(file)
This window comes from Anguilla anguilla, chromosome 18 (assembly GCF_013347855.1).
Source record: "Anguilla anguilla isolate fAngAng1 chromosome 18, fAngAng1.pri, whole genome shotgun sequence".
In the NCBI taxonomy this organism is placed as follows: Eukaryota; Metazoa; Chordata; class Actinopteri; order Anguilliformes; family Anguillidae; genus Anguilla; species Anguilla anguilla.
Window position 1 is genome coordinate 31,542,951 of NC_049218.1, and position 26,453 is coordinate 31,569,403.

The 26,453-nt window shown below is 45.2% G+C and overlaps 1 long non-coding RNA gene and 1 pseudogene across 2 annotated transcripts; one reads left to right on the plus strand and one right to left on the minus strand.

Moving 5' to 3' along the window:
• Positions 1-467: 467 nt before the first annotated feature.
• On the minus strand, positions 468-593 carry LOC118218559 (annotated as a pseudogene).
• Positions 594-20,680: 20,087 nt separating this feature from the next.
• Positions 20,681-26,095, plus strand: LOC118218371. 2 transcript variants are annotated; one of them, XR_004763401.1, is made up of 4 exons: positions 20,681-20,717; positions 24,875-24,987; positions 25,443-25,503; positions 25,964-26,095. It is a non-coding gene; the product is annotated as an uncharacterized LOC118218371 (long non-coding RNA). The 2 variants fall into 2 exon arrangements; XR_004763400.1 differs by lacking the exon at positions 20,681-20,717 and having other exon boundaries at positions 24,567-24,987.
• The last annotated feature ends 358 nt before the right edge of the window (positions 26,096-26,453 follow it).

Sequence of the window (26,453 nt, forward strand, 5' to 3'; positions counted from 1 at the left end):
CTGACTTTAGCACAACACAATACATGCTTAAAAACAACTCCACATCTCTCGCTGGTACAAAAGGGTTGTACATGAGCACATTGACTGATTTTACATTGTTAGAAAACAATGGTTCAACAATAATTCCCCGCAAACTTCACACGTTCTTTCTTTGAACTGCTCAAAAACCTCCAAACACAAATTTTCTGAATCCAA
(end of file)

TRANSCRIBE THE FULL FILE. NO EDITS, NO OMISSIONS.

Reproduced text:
This window comes from Anguilla anguilla, chromosome 18 (assembly GCF_013347855.1).
Source record: "Anguilla anguilla isolate fAngAng1 chromosome 18, fAngAng1.pri, whole genome shotgun sequence".
In the NCBI taxonomy this organism is placed as follows: Eukaryota; Metazoa; Chordata; class Actinopteri; order Anguilliformes; family Anguillidae; genus Anguilla; species Anguilla anguilla.
Window position 1 is genome coordinate 31,542,951 of NC_049218.1, and position 26,453 is coordinate 31,569,403.

The 26,453-nt window shown below is 45.2% G+C and overlaps 1 long non-coding RNA gene and 1 pseudogene across 2 annotated transcripts; one reads left to right on the plus strand and one right to left on the minus strand.

Moving 5' to 3' along the window:
• Positions 1-467: 467 nt before the first annotated feature.
• On the minus strand, positions 468-593 carry LOC118218559 (annotated as a pseudogene).
• Positions 594-20,680: 20,087 nt separating this feature from the next.
• Positions 20,681-26,095, plus strand: LOC118218371. 2 transcript variants are annotated; one of them, XR_004763401.1, is made up of 4 exons: positions 20,681-20,717; positions 24,875-24,987; positions 25,443-25,503; positions 25,964-26,095. It is a non-coding gene; the product is annotated as an uncharacterized LOC118218371 (long non-coding RNA). The 2 variants fall into 2 exon arrangements; XR_004763400.1 differs by lacking the exon at positions 20,681-20,717 and having other exon boundaries at positions 24,567-24,987.
• The last annotated feature ends 358 nt before the right edge of the window (positions 26,096-26,453 follow it).

Sequence of the window (26,453 nt, forward strand, 5' to 3'; positions counted from 1 at the left end):
CTGACTTTAGCACAACACAATACATGCTTAAAAACAACTCCACATCTCTCGCTGGTACAAAAGGGTTGTACATGAGCACATTGACTGATTTTACATTGTTAGAAAACAATGGTTCAACAATAATTCCCCGCAAACTTCACACGTTCTTTCTTTGAACTGCTCAAAAACCTCCAAACACAAATTTTCTGAATCCAA